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A new international agreement will boost Australia’s ability to detect and identify immigration fraud and cast a wider net when checking the backgrounds of unauthorised arrivals and other people held in immigration detention.

The Minister for Immigration and Citizenship, Senator Chris Evans, said today that an agreement for biometric data-sharing between Australia, Canada and the United Kingdom was signed last night. Under the partnership, Australia will be able to securely and confidentially cross check fingerprints with Canadian and UK databases.

Currently, the Department of Immigration and Citizenship collects fingerprints from all people in immigration detention, including irregular arrivals and illegal foreign fishers. It is expected fingerprint collection will be progressively rolled out to other people in the immigration caseload in the future.

‘The Australian Government’s ability to detect immigration and identity fraud will be greatly improved as a result of new biometric data-sharing arrangements with partner agencies in Canada and the United Kingdom,’ Senator Evans said. ‘This data-sharing will help to establish the true identities of unknown people, and ensure that fraudulent cases are dealt with appropriately through the improved ability to detect inconsistent identity and immigration claims.

It will also help authorities to increase the chance of detecting people with criminal histories and other people of concern, aid in the timely removal of unlawful non-citizens where their identities and/or nationalities were previously unknown or uncertain, and improve detection of fraudulent immigration practices and trends.

The new biometric data-sharing plan was developed at the Five Country Conference, which is a forum on immigration and border security between Australia, Canada, New Zealand, the United Kingdom and the United States. The US is expected to join the data-sharing arrangement in due course.

The benefits of international biometric data sharing were highlighted recently when an individual claiming asylum in the UK was found to have previously been fingerprinted in the USA while travelling on an Australian passport.

The individual was subsequently confirmed as an Australian citizen wanted for sexual assault. The man was removed to Australia to face court, and is now serving a jail sentence.

Senator Evans said the new data-sharing arrangements would not affect privacy laws.

‘The protection of personal information is important to all the countries involved in these arrangements. All data shared by my department will adhere to the Privacy Act 1988,’ the minister said.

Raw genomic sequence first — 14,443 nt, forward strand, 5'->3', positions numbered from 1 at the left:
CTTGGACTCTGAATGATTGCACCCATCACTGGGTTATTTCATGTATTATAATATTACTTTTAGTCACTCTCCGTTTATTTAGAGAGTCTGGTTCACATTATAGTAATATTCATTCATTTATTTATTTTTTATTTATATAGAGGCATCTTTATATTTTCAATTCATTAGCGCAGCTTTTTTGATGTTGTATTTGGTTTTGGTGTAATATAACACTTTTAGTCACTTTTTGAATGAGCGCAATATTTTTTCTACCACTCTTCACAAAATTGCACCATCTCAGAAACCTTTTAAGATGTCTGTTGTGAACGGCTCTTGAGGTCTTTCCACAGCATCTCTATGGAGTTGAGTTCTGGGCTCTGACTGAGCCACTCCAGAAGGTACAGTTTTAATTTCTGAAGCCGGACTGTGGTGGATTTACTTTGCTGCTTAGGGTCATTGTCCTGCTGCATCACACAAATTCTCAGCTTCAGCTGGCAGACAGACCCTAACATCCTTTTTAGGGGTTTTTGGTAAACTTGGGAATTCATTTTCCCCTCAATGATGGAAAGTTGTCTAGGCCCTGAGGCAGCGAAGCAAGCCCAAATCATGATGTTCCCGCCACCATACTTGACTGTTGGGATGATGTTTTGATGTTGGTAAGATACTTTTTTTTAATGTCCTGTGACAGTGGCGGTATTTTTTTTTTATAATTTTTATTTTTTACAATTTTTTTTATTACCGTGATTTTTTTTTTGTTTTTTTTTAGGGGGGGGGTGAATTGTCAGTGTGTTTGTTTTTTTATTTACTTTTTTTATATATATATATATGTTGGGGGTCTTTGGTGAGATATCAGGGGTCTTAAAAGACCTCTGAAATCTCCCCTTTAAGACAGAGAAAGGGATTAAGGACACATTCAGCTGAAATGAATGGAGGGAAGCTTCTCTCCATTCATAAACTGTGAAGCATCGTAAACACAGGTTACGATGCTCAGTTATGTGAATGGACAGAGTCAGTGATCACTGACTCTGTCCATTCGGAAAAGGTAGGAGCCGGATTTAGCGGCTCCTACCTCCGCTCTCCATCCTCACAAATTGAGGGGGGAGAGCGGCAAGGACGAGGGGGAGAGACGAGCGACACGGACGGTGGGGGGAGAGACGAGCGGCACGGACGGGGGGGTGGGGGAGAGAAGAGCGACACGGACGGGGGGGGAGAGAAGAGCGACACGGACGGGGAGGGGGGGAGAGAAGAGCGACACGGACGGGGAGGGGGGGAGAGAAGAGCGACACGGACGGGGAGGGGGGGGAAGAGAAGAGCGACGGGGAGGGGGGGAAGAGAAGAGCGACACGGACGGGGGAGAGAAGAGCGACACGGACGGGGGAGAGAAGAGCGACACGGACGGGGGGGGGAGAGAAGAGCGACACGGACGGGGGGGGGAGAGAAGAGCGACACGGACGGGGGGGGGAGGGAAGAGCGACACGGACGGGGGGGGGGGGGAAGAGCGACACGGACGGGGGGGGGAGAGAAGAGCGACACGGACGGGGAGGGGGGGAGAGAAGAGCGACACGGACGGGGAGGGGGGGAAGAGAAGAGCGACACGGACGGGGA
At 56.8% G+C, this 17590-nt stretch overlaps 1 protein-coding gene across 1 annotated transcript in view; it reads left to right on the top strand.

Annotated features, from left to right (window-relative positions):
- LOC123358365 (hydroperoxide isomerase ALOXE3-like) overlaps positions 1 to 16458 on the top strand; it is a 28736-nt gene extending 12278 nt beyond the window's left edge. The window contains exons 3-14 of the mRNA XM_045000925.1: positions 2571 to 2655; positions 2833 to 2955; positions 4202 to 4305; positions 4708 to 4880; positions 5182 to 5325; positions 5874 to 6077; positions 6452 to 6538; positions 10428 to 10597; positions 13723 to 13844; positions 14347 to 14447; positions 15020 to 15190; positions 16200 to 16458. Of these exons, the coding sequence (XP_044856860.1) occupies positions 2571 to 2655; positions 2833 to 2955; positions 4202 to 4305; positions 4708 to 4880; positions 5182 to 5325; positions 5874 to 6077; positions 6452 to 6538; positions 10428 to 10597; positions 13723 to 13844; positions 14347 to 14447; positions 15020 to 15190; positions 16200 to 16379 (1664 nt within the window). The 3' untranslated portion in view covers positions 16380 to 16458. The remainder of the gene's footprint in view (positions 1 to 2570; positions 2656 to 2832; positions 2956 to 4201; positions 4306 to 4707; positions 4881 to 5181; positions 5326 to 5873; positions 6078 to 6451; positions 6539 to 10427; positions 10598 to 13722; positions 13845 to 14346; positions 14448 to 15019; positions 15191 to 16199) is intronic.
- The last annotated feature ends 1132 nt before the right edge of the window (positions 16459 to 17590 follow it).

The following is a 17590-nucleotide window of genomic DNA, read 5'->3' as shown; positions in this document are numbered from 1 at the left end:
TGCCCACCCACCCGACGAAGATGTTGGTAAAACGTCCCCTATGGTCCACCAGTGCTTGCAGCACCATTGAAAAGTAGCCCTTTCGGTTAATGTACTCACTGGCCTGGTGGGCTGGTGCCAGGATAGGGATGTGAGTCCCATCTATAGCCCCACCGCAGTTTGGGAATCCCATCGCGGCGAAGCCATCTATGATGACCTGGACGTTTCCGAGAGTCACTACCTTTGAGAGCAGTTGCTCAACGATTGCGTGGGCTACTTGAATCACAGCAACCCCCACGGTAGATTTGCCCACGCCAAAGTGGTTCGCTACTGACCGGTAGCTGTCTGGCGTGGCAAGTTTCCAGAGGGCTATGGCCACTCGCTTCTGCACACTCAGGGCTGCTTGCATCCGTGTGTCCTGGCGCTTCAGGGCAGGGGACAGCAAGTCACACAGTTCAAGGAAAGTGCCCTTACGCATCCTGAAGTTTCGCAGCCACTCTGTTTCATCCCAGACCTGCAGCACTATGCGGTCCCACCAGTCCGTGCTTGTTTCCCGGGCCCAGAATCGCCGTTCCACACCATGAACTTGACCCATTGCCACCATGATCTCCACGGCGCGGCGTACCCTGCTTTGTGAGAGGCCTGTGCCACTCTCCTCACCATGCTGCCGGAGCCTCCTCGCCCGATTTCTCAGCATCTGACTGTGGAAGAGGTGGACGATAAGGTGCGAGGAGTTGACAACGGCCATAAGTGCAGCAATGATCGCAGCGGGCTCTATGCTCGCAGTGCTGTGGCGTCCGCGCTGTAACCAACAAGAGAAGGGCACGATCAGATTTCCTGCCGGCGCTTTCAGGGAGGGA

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A vibrant foreshore entertainment district, an indigenous cultural centre, cheap inner-city housing for students, voting at 16 and gay marriage are some ideas for improving Perth that Australia’s 2008 youth ambassador to the United Nations will take to today’s C2030 Summit.
 
One of many speakers at the summit, Elizabeth Shaw, 25, said a bold plan to bring the river to the city should be at the top of the State Government’s to-do list. perth city development 
 
Ms Shaw, of Claremont, is on the City of Perth youth advisory council.
 
She said it was time Perth realised its potential. “We need to stop talking about things like connecting the city to the river and just do them,” she said.
 
“When you’ve got a space like the foreshore, you’ve got to be bold and innovative and take risks.”
 
Ms Shaw’s vision for the foreshore included a variety of housing for all social economic backgrounds, a range of restaurants, live music, wine bars, a rowdy pub, an art gallery, a public space for weekend markets and an indigenous cultural centre.

Diversifying usage on each city block to achieve a balance of retail, housing, business and industry combined with deregulated trading hours would keep the city activated and vibrant at all times.
 
Ms Shaw said attracting and retaining skilled local and international students could be improved by building high-density housing in the city and making it an exciting place to be.
 
“We need a big resident population to create flow-on services,” she said. 

JOSEPH CATANZARO  :   www.thewest.com.au

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